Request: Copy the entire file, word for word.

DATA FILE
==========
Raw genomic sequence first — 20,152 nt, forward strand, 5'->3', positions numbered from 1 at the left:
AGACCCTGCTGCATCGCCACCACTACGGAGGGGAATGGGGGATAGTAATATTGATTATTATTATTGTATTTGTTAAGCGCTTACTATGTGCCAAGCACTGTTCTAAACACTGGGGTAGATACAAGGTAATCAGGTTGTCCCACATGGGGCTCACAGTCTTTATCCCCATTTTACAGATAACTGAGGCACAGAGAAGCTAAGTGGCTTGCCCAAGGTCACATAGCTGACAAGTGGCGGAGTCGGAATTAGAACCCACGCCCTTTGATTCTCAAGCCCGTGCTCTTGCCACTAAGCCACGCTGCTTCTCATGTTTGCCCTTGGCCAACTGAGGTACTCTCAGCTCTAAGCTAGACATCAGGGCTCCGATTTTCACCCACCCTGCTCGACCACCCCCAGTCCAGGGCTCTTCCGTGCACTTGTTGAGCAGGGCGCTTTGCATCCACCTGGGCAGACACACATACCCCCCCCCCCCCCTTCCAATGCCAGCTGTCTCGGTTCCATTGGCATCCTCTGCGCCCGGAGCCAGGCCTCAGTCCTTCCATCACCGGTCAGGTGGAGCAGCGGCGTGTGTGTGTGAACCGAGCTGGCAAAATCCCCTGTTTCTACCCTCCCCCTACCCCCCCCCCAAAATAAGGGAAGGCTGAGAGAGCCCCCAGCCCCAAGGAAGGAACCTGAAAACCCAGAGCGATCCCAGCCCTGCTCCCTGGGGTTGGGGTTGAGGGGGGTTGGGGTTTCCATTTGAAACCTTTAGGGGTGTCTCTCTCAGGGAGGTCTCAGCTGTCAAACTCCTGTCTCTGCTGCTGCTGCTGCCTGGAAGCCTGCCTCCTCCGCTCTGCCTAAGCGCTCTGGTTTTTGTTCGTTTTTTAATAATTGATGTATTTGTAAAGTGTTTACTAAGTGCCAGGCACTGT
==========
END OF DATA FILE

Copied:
Raw genomic sequence first — 20,152 nt, forward strand, 5'->3', positions numbered from 1 at the left:
AGACCCTGCTGCATCGCCACCACTACGGAGGGGAATGGGGGATAGTAATATTGATTATTATTATTGTATTTGTTAAGCGCTTACTATGTGCCAAGCACTGTTCTAAACACTGGGGTAGATACAAGGTAATCAGGTTGTCCCACATGGGGCTCACAGTCTTTATCCCCATTTTACAGATAACTGAGGCACAGAGAAGCTAAGTGGCTTGCCCAAGGTCACATAGCTGACAAGTGGCGGAGTCGGAATTAGAACCCACGCCCTTTGATTCTCAAGCCCGTGCTCTTGCCACTAAGCCACGCTGCTTCTCATGTTTGCCCTTGGCCAACTGAGGTACTCTCAGCTCTAAGCTAGACATCAGGGCTCCGATTTTCACCCACCCTGCTCGACCACCCCCAGTCCAGGGCTCTTCCGTGCACTTGTTGAGCAGGGCGCTTTGCATCCACCTGGGCAGACACACATACCCCCCCCCCCCCCTTCCAATGCCAGCTGTCTCGGTTCCATTGGCATCCTCTGCGCCCGGAGCCAGGCCTCAGTCCTTCCATCACCGGTCAGGTGGAGCAGCGGCGTGTGTGTGTGAACCGAGCTGGCAAAATCCCCTGTTTCTACCCTCCCCCTACCCCCCCCCCAAAATAAGGGAAGGCTGAGAGAGCCCCCAGCCCCAAGGAAGGAACCTGAAAACCCAGAGCGATCCCAGCCCTGCTCCCTGGGGTTGGGGTTGAGGGGGGTTGGGGTTTCCATTTGAAACCTTTAGGGGTGTCTCTCTCAGGGAGGTCTCAGCTGTCAAACTCCTGTCTCTGCTGCTGCTGCTGCCTGGAAGCCTGCCTCCTCCGCTCTGCCTAAGCGCTCTGGTTTTTGTTCGTTTTTTAATAATTGATGTATTTGTAAAGTGTTTACTAAGTGCCAGGCACTGT